I wish magic sticks would exist so that I could make assessments that are making students become disengaged from school disappear and replace them with authentic ways to assess the students.  Testing students in ways that don’t involve multiple choice answers or filling a paper with strategies before they can answer the questions. Students who read for fun have higher reading scores than students who rarely read for enjoyment. Children who are engaged in authentic literature are actively discussing plots and characters and finding ways to relate this to their own lives. They are going home and discussing books with their family. These are the type of student we want to have in our classrooms.  Our school districts, along with our state, and federal government need to be aware that there needs to be a change in our school system.

Again, authentic literature fosters not only the critical thinking skills that our students need, but also a love for reading that is not found on worksheets, workbooks and basal. By reading authentic literature students will have many favorite books that they will want to read over and over again.

Reading Beyond the STAAR

By readingintheborderlands

The UTPA College of Education is beginning a new professional development series! We’ll have three lectures a year over topics we hope will interest the local educational community. The first one will be by yours truly! I’ll be talking about how we can create and support readers who are capable of far more than just passing a standardized test.

Prof Dev Series Sign-April 27, 2013

Little Things We Overlook

This semester students in READ 6306 each wrote a post for this blog. Their post needed to relate to the course topic in some way.

By Mary Guerra

When we hear the words “standardized state tests” we have a tendency to roll our eyes or become sick to our stomach.  In reading “A teachers guide to standardized reading tests” by Lucy Calkins, I learned a lot of small tricks that sometimes we think are common sense but in reality make a whole difference.

 In preparing for “the day”, educators do all sorts of things to set the tone for the day but they don’t realize how much they throw off the students.  Calkin states that test day is already a “very bad day” for students, so don’t make it worse for them.  By this she means not to change the setting of the room from one day to the next or send them off to an unfamiliar place.  Teachers need to have students familiar with the setting, if you are planning on rearranging desk on day of test, make sure students are familiar with it so that they don’t feel like they are walking into an unfamiliar place.

Calkin also talks about taking the responsibility to easing our student’s anxieties about the text.  Every school does something different the day before the test.  We need to show students how to be confident and serious about standardized tests, but at the same time not pressure them so much and cheer them on.

In this book, Lucy Calkins, gives several tips to prepare before and after “the test”.  One of the tips she says is usually a trap for students is when students pick an answer that relates to their life.  “Use the text, not your life, to pick your answer” (Calkin, 1998).  This is something teachers tend to forget to tell students and students are caught up in wanting to finish the test that whatever sounds familiar is what they will pick.  Sometimes it is important to refer to your life but students need to know how to read the questions and refer back to the passages.

 One of the major tips Calkins gives teachers is about the test reports.  Depending on the scores is how our community and administrators will look at us, but we need to be knowledgeable on what the scores have to say and who or what they are being compared to.  Just because some districts do not take the time to show us how to read the test reports doesn’t mean you cant take the initiative to learn how to read the reports.  Teachers need to be knowledgeable of every detail so that when they are asked questions by parents or administrators they are able to defend themselves.  Whether scores went up or down, teachers need to be knowledgeable of how their students did and if there were any gains.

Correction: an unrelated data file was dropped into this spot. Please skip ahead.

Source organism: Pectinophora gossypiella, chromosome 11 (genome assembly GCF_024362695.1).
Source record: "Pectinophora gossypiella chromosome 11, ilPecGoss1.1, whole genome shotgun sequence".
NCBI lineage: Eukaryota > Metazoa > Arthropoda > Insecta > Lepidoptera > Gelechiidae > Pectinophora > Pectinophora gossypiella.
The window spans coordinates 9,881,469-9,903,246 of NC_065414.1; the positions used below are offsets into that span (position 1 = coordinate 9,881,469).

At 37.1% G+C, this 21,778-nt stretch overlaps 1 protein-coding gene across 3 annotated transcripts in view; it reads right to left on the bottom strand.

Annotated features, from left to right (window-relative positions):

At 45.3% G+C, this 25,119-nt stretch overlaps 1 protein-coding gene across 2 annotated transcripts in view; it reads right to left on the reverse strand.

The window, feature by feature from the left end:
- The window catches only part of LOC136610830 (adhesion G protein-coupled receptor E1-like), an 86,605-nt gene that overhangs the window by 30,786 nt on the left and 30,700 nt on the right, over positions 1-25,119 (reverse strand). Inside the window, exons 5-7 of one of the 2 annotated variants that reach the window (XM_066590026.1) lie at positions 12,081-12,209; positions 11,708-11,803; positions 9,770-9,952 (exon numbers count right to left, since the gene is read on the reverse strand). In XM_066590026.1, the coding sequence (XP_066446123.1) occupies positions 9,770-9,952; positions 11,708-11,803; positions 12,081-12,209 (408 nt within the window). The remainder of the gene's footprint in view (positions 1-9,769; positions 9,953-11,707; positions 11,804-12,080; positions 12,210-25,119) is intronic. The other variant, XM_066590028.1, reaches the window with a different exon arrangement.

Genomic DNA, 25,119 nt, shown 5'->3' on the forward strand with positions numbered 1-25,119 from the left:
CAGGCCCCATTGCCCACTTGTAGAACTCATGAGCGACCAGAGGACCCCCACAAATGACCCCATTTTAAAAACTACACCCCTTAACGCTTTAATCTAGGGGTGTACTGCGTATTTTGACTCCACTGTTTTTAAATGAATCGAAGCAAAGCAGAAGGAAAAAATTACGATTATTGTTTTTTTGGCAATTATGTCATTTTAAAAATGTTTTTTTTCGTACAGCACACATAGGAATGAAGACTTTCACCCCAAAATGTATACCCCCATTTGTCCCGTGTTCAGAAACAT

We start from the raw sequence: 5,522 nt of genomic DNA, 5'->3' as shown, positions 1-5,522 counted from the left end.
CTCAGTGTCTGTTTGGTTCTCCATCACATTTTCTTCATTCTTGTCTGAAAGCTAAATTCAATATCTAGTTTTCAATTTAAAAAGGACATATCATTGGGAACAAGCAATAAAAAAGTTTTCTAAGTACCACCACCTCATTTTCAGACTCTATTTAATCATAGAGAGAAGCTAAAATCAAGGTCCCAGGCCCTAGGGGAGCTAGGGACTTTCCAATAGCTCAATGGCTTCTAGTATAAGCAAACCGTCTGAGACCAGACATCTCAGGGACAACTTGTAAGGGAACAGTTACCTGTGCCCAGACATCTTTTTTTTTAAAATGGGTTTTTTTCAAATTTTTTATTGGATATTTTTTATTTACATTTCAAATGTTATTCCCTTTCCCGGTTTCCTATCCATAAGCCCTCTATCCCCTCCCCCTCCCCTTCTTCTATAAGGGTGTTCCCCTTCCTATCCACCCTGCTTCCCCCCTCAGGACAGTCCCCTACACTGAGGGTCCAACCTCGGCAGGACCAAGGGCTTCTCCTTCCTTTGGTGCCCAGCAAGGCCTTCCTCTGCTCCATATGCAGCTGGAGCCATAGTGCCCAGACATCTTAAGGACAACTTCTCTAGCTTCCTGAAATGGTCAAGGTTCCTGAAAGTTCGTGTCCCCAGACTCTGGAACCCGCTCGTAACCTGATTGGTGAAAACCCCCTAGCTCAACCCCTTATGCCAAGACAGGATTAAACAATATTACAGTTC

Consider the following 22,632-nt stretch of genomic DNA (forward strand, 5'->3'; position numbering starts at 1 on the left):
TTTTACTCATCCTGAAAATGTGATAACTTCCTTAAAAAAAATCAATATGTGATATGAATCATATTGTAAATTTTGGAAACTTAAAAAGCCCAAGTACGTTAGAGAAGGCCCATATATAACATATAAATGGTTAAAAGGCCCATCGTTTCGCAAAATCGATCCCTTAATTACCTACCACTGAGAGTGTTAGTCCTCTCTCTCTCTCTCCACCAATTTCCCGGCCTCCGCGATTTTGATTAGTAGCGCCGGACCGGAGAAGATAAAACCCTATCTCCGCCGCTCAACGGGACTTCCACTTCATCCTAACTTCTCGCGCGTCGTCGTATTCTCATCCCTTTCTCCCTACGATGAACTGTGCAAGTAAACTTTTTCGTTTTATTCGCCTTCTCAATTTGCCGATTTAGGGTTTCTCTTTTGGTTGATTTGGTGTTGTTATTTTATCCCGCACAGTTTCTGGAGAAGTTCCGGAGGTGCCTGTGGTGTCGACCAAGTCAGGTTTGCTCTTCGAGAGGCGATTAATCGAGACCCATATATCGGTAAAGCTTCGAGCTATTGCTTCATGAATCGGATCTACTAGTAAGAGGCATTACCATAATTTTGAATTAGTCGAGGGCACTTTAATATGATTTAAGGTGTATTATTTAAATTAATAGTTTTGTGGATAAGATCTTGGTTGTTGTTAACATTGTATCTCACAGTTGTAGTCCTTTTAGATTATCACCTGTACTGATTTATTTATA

I highly recommend this book for educators to read to help ease the jitters and query feeling about standardized test.  Lucy Calkins has many scenarios that we can relate to and is humorous about many of them.  After reading this book you will have an ease about standardized test and have a different view towards them.


A Read Aloud Saves the Day!

By Lilly

It was testing day.  Only eight-thirty in the morning, and all I could see were the blue dividers barricading my students to a long, wasteful day of learning.  They were taking their Math District Benchmark Test to see how much they learned throughout the first and second six weeks.  What would be in store for me- the teacher? -An exhausting day of walking around the room making sure students were working and not falling asleep during the test.  I couldn’t help to admit that I held on to a water bottle and some tick tacks for dear life so that I wouldn’t fall asleep either.  Slowly, the minute hand moved on the clock on the wall.  At ten-thirty, I allowed all of my students to stretch, gave them some mints, and time to go to the bathroom to wash their faces.  Still, only fifteen minutes after our break, their eyes began to droop and their faces became weary again.  I knew another dose of sugar would not save them. 

I pulled Crazy Loco by David Rice from my backpack.  It is a collection of short stories written about Weslaco in South Texas.  I began to read out loud.  Instantly, life was brought back into their tiny faces.  Some student smiled, others had their eyes locked on my expressive face peering above their dividers while I read from the middle of the room.  All had stopped testing and I continued read, line-by-line, paragraph-by-paragraph, stopping only to dramatically pause for effect and join them to laugh.  All of my students were engaged by the life these fictional, but relatable characters were bringing into our stagnant day.  I continued to read, aware that I could perhaps be breaking school rules by taking time away from testing, but it seemed a perfect time for some authentic literature. 

After completing the first chapter, my students automatically began to discuss the events in the story.  What book is that? Who are these characters?  Was this book made here in the valley?  Why is it called Crazy Loco?  It was their innate nature to begin to respond to the literature freely. 

Should schools continue wasting time on testing when real learning could be taking place?  My read aloud saved the day, but how many school days will be wasted before anything changes?